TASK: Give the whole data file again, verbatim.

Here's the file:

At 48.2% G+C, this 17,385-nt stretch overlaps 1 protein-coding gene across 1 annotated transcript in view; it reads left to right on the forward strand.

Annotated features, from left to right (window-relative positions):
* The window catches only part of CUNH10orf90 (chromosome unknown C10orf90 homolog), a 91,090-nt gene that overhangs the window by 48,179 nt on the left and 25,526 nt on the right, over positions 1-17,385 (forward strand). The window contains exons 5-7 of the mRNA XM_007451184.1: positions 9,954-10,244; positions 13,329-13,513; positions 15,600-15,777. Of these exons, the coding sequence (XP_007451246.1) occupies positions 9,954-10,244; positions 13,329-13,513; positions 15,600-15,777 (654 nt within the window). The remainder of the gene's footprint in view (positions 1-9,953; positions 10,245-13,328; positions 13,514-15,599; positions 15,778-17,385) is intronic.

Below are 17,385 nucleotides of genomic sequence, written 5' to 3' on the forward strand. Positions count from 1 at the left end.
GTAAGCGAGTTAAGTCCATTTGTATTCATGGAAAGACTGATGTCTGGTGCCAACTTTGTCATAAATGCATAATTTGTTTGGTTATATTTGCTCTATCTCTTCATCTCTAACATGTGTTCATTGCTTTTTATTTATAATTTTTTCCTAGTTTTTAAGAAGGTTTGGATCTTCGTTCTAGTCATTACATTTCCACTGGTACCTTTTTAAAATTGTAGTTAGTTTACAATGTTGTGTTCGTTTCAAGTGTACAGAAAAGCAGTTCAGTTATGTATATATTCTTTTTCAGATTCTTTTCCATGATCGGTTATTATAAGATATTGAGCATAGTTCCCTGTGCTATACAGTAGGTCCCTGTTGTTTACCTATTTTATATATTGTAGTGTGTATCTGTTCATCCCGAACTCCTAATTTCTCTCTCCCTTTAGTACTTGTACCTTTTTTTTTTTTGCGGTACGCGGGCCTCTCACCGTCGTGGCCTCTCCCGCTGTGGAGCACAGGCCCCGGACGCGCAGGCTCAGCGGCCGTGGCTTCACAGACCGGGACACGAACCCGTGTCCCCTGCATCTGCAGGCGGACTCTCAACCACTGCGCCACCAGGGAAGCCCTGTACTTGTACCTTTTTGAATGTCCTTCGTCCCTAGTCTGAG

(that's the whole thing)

At 48.2% G+C, this 17,385-nt stretch overlaps 1 protein-coding gene across 1 annotated transcript in view; it reads left to right on the forward strand.

Annotated features, from left to right (window-relative positions):
* The window catches only part of CUNH10orf90 (chromosome unknown C10orf90 homolog), a 91,090-nt gene that overhangs the window by 48,179 nt on the left and 25,526 nt on the right, over positions 1-17,385 (forward strand). The window contains exons 5-7 of the mRNA XM_007451184.1: positions 9,954-10,244; positions 13,329-13,513; positions 15,600-15,777. Of these exons, the coding sequence (XP_007451246.1) occupies positions 9,954-10,244; positions 13,329-13,513; positions 15,600-15,777 (654 nt within the window). The remainder of the gene's footprint in view (positions 1-9,953; positions 10,245-13,328; positions 13,514-15,599; positions 15,778-17,385) is intronic.

Below are 17,385 nucleotides of genomic sequence, written 5' to 3' on the forward strand. Positions count from 1 at the left end.
GTAAGCGAGTTAAGTCCATTTGTATTCATGGAAAGACTGATGTCTGGTGCCAACTTTGTCATAAATGCATAATTTGTTTGGTTATATTTGCTCTATCTCTTCATCTCTAACATGTGTTCATTGCTTTTTATTTATAATTTTTTCCTAGTTTTTAAGAAGGTTTGGATCTTCGTTCTAGTCATTACATTTCCACTGGTACCTTTTTAAAATTGTAGTTAGTTTACAATGTTGTGTTCGTTTCAAGTGTACAGAAAAGCAGTTCAGTTATGTATATATTCTTTTTCAGATTCTTTTCCATGATCGGTTATTATAAGATATTGAGCATAGTTCCCTGTGCTATACAGTAGGTCCCTGTTGTTTACCTATTTTATATATTGTAGTGTGTATCTGTTCATCCCGAACTCCTAATTTCTCTCTCCCTTTAGTACTTGTACCTTTTTTTTTTTTGCGGTACGCGGGCCTCTCACCGTCGTGGCCTCTCCCGCTGTGGAGCACAGGCCCCGGACGCGCAGGCTCAGCGGCCGTGGCTTCACAGACCGGGACACGAACCCGTGTCCCCTGCATCTGCAGGCGGACTCTCAACCACTGCGCCACCAGGGAAGCCCTGTACTTGTACCTTTTTGAATGTCCTTCGTCCCTAGTCTGAG